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We develop a phenomenological perspective on identity regulation within organizations. Complementing the dominant discursive perspectives, we highlight the largely overlooked experiential underpinnings of the self. We introduce the concept of experiential subjectivity and explain why the related notion of an experiential self is a precondition of identity construction. We show how the experiential self is intrinsic to and partly constitutive of the normative (social and cultural) self, which contains personal and collective aspects that operate along reflective and pre-reflective dimensions. By elucidating the relationships between these concepts, we develop a phenomenological framework that offers a layered and multifaceted conceptualization of identity as a target of regulation, which suggests that different levels and aspects of the self can simultaneously be regulated to differing degrees. We also argue that reflective processes of identity work are always embedded in a broader context of pre-reflective experience that many accounts have overlooked.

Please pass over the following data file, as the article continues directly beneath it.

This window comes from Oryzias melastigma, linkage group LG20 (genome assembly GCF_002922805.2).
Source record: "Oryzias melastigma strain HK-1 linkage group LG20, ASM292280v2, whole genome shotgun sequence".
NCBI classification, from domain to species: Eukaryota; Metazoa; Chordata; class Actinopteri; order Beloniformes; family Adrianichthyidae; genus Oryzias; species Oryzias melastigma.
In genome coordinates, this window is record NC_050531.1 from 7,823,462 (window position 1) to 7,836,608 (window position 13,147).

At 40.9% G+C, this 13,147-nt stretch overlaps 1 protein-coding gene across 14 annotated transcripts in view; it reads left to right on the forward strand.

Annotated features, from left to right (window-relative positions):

Book title

Organization on the Precipice: Process Studies in Extreme Contexts


Oxford University Press

Publication Date